New Expanded Campus FAQ

Jeanne Gang and members of her team work on a model of CCA's new, expanded campus. Jeanne Gang and members of her team work on a model of CCA's new, expanded campus.

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New Expanded Campus and Unification FAQ

Why is CCA unifying and expanding its campus in San Francisco? 
To create a richer learning experience for students. Our new, expanded campus will build a stronger community by bringing all of our programs together for the first time in decades, creating new opportunities for interaction within and outside of our community, and providing more student housing than ever. It’s groundbreaking design will make it a model of sustainability that inspires our students and makes a positive impact in the Bay Area.  

How did CCA come to this decision? 
After nearly a decade of both qualitative and quantitative research, CCA finalized a strategic plan for our future and growth through outreach to our community of faculty, staff, students, alumni, and trustees.  During the process, we confirmed that one of our greatest challenges is CCA’s two-campus structure and its effect on teaching and learning inside and outside of the classroom. The physical divide that currently separates our community presents social, logistical, and most importantly, pedagogical challenges. 

We also determined the far-reaching benefits of bringing our academic programs together. These include significantly increasing synergies among disciplines, allowing us to build new, improved, and integrated facilities for making, learning and living, and increasing connections among CCA community members and with leading practitioners, industries, and supporters outside of the college. To read the research that helped inform our decision, you can read the publications Framing the Future and Dream Big! on our website here:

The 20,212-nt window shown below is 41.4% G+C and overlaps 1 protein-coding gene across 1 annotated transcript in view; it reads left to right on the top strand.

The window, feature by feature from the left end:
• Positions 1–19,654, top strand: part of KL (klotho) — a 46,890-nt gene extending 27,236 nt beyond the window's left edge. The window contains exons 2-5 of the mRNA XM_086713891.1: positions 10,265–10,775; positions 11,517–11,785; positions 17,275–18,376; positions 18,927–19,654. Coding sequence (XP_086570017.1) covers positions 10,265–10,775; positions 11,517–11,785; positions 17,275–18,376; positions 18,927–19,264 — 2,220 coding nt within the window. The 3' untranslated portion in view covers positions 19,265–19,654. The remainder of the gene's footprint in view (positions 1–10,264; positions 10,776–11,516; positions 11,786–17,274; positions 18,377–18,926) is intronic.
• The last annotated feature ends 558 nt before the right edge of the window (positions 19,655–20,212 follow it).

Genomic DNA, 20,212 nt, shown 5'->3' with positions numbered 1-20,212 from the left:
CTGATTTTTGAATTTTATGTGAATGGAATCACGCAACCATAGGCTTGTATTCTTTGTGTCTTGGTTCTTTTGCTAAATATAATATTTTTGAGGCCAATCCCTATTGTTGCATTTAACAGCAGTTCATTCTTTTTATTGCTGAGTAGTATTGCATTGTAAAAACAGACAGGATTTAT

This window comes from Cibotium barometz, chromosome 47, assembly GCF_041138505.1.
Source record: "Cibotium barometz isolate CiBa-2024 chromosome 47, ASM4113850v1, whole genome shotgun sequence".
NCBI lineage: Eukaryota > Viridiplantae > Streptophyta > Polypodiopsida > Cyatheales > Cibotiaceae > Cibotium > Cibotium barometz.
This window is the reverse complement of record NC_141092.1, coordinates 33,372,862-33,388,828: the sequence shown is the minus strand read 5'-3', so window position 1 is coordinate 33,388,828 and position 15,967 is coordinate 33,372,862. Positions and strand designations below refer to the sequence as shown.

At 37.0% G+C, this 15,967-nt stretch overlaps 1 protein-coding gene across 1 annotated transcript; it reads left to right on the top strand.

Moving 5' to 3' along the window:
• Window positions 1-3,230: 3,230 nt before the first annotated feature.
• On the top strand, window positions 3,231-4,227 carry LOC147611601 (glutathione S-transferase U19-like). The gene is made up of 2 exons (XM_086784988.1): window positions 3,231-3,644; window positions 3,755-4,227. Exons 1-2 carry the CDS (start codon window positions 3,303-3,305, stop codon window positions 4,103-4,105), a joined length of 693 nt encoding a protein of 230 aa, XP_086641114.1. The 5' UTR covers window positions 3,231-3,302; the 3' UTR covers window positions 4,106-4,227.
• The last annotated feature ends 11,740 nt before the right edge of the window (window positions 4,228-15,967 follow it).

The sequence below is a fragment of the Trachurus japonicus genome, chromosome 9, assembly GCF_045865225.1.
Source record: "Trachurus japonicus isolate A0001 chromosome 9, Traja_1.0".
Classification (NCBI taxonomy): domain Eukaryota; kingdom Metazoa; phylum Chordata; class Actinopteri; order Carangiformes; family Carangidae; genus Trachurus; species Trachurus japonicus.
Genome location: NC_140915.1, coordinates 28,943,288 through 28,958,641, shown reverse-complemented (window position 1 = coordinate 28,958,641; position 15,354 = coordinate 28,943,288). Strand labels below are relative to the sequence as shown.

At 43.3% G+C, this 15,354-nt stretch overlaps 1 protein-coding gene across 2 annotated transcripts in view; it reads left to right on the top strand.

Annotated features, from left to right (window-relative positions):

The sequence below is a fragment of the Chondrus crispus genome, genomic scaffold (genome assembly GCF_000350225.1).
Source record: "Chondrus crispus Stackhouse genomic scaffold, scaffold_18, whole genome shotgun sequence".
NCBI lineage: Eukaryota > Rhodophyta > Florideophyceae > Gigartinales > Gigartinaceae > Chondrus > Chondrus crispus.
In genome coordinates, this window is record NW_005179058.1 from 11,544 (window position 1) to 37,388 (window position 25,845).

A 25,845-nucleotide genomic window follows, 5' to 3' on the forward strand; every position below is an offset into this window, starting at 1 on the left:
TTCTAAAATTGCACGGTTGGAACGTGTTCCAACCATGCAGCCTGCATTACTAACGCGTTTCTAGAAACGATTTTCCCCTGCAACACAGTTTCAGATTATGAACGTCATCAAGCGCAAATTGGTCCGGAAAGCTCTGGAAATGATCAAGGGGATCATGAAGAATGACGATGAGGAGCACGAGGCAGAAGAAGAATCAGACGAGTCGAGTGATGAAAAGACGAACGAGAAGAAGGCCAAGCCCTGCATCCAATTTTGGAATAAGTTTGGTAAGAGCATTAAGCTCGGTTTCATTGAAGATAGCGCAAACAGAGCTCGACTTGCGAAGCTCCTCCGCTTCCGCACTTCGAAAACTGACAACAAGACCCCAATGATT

Who is designing the new, expanded campus? 
Award winning architecture firm Studio Gang was selected to design our new main academic building. In addition, new student housing is being designed by award winning firms LMS Architects and Stanley Saitowitz. The project will also feature renovations of current buildings on-site. 

When will the campus open? 
The campus, including Studio Gang’s newly designed academic building, is slated to open in academic year 2021-22.

How is the new, expanded campus being funded? 
A number of financing strategies will be employed, including a major capital campaign, prudent borrowing, use of reserves built up for this purpose, and leveraging other CCA assets. As in the past, no tuition dollars will be used for campus expansion efforts. 

When, how, and why was Studio Gang selected to design the main academic building for the project? 
After the completion of an international architect search, CCA announced in November 2016 the selection of MacArthur Award-winning architect Jeanne Gang and her firm Studio Gang to design the expanded campus in San Francisco. Through an extensive review process, involving CCA trustees, faculty, staff, students, alumni and friends, Studio Gang was selected for their visionary work, commitment to innovation and sustainability, and collaborative style.